Augustine included the idea in his later viewpoint that since our salvation is all of God there is no way that the elect could fail to become Christians. The "I" of the Calvinistic TULIP stands for "Irresistible Grace," which means that the ones God has chosen (elected) are not able to resist His saving grace. The "U" of the Calvinistic TULIP stands for "Unconditional Election," which means that God's choice of one and not another has nothing to do with differences between people because all are "Totally Depraved," the "T" of the TULIP," which includes the idea that we are all total zeros when it comes to being able to cooperate with God's grace or to have faith. The "P" of the Calvinistic TULIP stands for the "Perseverance of the Saints," which means that the saints (the elect) will persevere and be saved when the end comes. That doctrine of Augustine is the source for the widespread doctrine that true Christians cannot lose their salvation. I have an excerpt in my paper "Once Saved, Always Saved?" from a Calvinist scholar who states that the doctrine that we cannot lose our salvation "was first explicitly taught by Augustine." The early Christian Fathers believed that we can lose our salvation. It is true that mankind has fallen to such an extent that we are dependent on the grace of God to be saved, but I don't believe the Bible backs up the idea that we are so fallen that we cannot begin to cooperate with God's grace or have faith. The "L" of the Calvinistic TULIP stands for "Limited Atonement," which means that Christ didn't die for all people, just for the elect. (Some Calvinists - four point Calvinists - reject the "L.") Although some passages fit the "L" idea OK, I believe Acts 17:30, 31; 1 Tim. 2:3-6; and 1 John 2:2 suffice to refute that idea. I don't agree with any of the letters of the TULIP.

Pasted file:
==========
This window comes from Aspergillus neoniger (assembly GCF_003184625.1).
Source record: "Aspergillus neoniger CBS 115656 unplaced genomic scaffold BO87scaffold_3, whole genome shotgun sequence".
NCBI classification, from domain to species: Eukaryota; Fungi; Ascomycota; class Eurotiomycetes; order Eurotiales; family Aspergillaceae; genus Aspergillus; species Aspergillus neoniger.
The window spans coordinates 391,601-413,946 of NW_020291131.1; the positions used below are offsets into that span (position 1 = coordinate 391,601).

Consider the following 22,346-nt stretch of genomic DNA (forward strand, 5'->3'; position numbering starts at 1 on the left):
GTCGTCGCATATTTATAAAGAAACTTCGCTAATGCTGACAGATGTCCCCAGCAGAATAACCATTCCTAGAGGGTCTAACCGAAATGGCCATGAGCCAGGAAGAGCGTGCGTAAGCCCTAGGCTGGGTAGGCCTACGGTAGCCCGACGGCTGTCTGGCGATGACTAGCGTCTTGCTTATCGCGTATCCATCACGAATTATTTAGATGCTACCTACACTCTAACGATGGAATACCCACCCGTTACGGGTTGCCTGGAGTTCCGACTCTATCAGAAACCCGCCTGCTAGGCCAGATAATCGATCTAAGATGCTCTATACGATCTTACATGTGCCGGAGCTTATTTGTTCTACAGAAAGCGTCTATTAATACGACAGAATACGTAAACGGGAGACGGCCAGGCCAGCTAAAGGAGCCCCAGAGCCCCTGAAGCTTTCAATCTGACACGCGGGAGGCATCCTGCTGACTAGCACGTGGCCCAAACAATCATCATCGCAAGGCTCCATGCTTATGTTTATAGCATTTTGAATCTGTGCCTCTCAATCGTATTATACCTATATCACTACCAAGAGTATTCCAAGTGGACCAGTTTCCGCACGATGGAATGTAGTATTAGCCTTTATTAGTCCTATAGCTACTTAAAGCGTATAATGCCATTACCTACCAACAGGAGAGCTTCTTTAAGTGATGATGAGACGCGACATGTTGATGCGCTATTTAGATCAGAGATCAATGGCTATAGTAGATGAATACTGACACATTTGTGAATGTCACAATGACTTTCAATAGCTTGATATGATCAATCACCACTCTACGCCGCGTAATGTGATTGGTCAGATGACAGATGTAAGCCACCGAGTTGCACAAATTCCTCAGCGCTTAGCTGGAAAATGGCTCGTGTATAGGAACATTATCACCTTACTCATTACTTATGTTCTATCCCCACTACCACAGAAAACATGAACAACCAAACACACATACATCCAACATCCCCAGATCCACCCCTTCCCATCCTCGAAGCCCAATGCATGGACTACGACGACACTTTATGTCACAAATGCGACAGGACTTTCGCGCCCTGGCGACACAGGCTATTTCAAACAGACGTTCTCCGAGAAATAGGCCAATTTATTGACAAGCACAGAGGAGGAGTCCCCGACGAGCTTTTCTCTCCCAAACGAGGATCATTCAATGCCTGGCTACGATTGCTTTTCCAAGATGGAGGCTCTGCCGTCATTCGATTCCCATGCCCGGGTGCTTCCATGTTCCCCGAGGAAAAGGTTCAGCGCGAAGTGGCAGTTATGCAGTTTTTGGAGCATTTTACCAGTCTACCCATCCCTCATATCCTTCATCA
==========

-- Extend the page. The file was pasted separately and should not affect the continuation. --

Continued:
I Love The Calvinists, and I know that large numbers of them are making it a high priority to live for God in His truth, righteousness, and holiness. I was saved through Calvinists and grounded in the faith through Calvinists, and I graduated from a Calvinistic seminary with an MA in Biblical Studies. However, after I began to study these things (for the most part before I started going to seminary in 1969), it became clear to me that though Calvinists have so many things right, they are wrong (they miss the balanced truth of what the Bible teaches) in the places where they followed Augustine's later viewpoint. I have discussed these things in papers on my internet site (Google to Karl Kemp Teaching): Especially see my "A Paper on Faith"; "Once Saved, Always Saved?"; and "Romans Chapters 9-11" (Augustine and the Calvinists lean heavily on some verses from these chapters in Romans). I also recommend my foundational paper, "The Christian, the Law, and Legalism."